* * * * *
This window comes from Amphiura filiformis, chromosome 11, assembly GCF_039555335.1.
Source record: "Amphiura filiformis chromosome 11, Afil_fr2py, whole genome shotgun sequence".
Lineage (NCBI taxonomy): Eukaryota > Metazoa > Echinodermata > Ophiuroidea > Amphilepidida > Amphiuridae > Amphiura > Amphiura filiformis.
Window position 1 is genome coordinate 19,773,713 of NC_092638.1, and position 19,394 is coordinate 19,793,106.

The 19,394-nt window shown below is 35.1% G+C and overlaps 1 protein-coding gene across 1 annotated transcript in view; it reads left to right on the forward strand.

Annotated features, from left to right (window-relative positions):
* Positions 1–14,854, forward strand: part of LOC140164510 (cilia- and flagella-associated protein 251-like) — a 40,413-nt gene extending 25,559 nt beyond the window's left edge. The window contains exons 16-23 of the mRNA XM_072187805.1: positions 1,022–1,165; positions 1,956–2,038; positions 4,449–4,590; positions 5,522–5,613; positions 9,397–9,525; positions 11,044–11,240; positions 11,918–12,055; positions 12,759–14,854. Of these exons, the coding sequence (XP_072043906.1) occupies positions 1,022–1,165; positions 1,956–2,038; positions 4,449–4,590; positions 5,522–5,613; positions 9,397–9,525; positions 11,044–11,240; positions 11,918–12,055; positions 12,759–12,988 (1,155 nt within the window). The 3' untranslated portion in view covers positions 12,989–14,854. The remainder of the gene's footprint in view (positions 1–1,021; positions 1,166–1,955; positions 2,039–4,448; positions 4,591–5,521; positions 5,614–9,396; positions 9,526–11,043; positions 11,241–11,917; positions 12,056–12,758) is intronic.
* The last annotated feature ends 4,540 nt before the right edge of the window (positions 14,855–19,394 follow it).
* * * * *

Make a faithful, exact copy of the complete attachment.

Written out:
This window comes from Amphiura filiformis, chromosome 11, assembly GCF_039555335.1.
Source record: "Amphiura filiformis chromosome 11, Afil_fr2py, whole genome shotgun sequence".
Lineage (NCBI taxonomy): Eukaryota > Metazoa > Echinodermata > Ophiuroidea > Amphilepidida > Amphiuridae > Amphiura > Amphiura filiformis.
Window position 1 is genome coordinate 19,773,713 of NC_092638.1, and position 19,394 is coordinate 19,793,106.

The 19,394-nt window shown below is 35.1% G+C and overlaps 1 protein-coding gene across 1 annotated transcript in view; it reads left to right on the forward strand.

Annotated features, from left to right (window-relative positions):
* Positions 1–14,854, forward strand: part of LOC140164510 (cilia- and flagella-associated protein 251-like) — a 40,413-nt gene extending 25,559 nt beyond the window's left edge. The window contains exons 16-23 of the mRNA XM_072187805.1: positions 1,022–1,165; positions 1,956–2,038; positions 4,449–4,590; positions 5,522–5,613; positions 9,397–9,525; positions 11,044–11,240; positions 11,918–12,055; positions 12,759–14,854. Of these exons, the coding sequence (XP_072043906.1) occupies positions 1,022–1,165; positions 1,956–2,038; positions 4,449–4,590; positions 5,522–5,613; positions 9,397–9,525; positions 11,044–11,240; positions 11,918–12,055; positions 12,759–12,988 (1,155 nt within the window). The 3' untranslated portion in view covers positions 12,989–14,854. The remainder of the gene's footprint in view (positions 1–1,021; positions 1,166–1,955; positions 2,039–4,448; positions 4,591–5,521; positions 5,614–9,396; positions 9,526–11,043; positions 11,241–11,917; positions 12,056–12,758) is intronic.
* The last annotated feature ends 4,540 nt before the right edge of the window (positions 14,855–19,394 follow it).